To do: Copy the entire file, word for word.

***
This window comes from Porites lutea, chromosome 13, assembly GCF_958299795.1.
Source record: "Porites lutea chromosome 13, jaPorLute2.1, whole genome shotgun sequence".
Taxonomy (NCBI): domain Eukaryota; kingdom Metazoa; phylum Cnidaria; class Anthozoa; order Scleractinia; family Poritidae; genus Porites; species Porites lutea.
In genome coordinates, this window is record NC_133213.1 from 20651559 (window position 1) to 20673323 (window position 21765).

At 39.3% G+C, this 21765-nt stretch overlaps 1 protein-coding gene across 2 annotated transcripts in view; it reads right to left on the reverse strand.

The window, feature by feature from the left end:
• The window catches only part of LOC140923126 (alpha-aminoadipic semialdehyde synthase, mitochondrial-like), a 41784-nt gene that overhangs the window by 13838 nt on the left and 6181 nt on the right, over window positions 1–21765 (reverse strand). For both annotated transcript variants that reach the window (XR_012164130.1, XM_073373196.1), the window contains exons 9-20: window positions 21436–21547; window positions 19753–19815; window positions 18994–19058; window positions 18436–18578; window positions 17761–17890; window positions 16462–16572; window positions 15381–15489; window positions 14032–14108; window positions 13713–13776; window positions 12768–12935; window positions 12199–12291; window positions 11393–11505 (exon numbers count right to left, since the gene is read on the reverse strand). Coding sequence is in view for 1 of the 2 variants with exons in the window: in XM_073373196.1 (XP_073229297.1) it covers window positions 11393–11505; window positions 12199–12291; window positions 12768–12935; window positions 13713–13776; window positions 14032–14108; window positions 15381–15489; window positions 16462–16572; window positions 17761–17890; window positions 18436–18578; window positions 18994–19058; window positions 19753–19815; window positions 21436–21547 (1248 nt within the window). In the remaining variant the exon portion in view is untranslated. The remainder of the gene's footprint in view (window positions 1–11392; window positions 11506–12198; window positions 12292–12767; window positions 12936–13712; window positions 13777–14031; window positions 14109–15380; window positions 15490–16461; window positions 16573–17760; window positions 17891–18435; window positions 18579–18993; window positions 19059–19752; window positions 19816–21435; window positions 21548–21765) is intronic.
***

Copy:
This window comes from Porites lutea, chromosome 13, assembly GCF_958299795.1.
Source record: "Porites lutea chromosome 13, jaPorLute2.1, whole genome shotgun sequence".
Taxonomy (NCBI): domain Eukaryota; kingdom Metazoa; phylum Cnidaria; class Anthozoa; order Scleractinia; family Poritidae; genus Porites; species Porites lutea.
In genome coordinates, this window is record NC_133213.1 from 20651559 (window position 1) to 20673323 (window position 21765).

At 39.3% G+C, this 21765-nt stretch overlaps 1 protein-coding gene across 2 annotated transcripts in view; it reads right to left on the reverse strand.

The window, feature by feature from the left end:
• The window catches only part of LOC140923126 (alpha-aminoadipic semialdehyde synthase, mitochondrial-like), a 41784-nt gene that overhangs the window by 13838 nt on the left and 6181 nt on the right, over window positions 1–21765 (reverse strand). For both annotated transcript variants that reach the window (XR_012164130.1, XM_073373196.1), the window contains exons 9-20: window positions 21436–21547; window positions 19753–19815; window positions 18994–19058; window positions 18436–18578; window positions 17761–17890; window positions 16462–16572; window positions 15381–15489; window positions 14032–14108; window positions 13713–13776; window positions 12768–12935; window positions 12199–12291; window positions 11393–11505 (exon numbers count right to left, since the gene is read on the reverse strand). Coding sequence is in view for 1 of the 2 variants with exons in the window: in XM_073373196.1 (XP_073229297.1) it covers window positions 11393–11505; window positions 12199–12291; window positions 12768–12935; window positions 13713–13776; window positions 14032–14108; window positions 15381–15489; window positions 16462–16572; window positions 17761–17890; window positions 18436–18578; window positions 18994–19058; window positions 19753–19815; window positions 21436–21547 (1248 nt within the window). In the remaining variant the exon portion in view is untranslated. The remainder of the gene's footprint in view (window positions 1–11392; window positions 11506–12198; window positions 12292–12767; window positions 12936–13712; window positions 13777–14031; window positions 14109–15380; window positions 15490–16461; window positions 16573–17760; window positions 17891–18435; window positions 18579–18993; window positions 19059–19752; window positions 19816–21435; window positions 21548–21765) is intronic.